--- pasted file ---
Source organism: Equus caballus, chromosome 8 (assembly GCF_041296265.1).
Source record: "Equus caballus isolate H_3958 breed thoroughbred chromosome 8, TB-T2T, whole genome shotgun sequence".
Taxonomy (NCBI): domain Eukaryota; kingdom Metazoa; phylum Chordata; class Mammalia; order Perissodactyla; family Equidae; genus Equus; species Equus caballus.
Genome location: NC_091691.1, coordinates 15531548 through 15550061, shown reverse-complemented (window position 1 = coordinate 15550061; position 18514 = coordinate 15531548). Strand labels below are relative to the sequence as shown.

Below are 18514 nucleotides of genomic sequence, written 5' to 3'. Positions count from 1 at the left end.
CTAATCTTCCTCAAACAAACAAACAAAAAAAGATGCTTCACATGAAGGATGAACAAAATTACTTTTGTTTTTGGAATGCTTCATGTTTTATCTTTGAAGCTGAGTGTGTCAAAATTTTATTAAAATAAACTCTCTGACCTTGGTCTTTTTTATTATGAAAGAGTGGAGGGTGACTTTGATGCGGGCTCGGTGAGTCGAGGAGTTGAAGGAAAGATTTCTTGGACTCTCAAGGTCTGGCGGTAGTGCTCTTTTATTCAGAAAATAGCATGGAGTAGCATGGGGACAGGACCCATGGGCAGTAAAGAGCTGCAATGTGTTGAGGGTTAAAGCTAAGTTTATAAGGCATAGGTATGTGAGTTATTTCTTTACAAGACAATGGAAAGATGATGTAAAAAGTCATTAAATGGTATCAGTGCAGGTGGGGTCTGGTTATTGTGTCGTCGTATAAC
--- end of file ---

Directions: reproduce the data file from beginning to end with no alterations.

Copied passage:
Source organism: Equus caballus, chromosome 8 (assembly GCF_041296265.1).
Source record: "Equus caballus isolate H_3958 breed thoroughbred chromosome 8, TB-T2T, whole genome shotgun sequence".
Taxonomy (NCBI): domain Eukaryota; kingdom Metazoa; phylum Chordata; class Mammalia; order Perissodactyla; family Equidae; genus Equus; species Equus caballus.
Genome location: NC_091691.1, coordinates 15531548 through 15550061, shown reverse-complemented (window position 1 = coordinate 15550061; position 18514 = coordinate 15531548). Strand labels below are relative to the sequence as shown.

Below are 18514 nucleotides of genomic sequence, written 5' to 3'. Positions count from 1 at the left end.
CTAATCTTCCTCAAACAAACAAACAAAAAAAGATGCTTCACATGAAGGATGAACAAAATTACTTTTGTTTTTGGAATGCTTCATGTTTTATCTTTGAAGCTGAGTGTGTCAAAATTTTATTAAAATAAACTCTCTGACCTTGGTCTTTTTTATTATGAAAGAGTGGAGGGTGACTTTGATGCGGGCTCGGTGAGTCGAGGAGTTGAAGGAAAGATTTCTTGGACTCTCAAGGTCTGGCGGTAGTGCTCTTTTATTCAGAAAATAGCATGGAGTAGCATGGGGACAGGACCCATGGGCAGTAAAGAGCTGCAATGTGTTGAGGGTTAAAGCTAAGTTTATAAGGCATAGGTATGTGAGTTATTTCTTTACAAGACAATGGAAAGATGATGTAAAAAGTCATTAAATGGTATCAGTGCAGGTGGGGTCTGGTTATTGTGTCGTCGTATAAC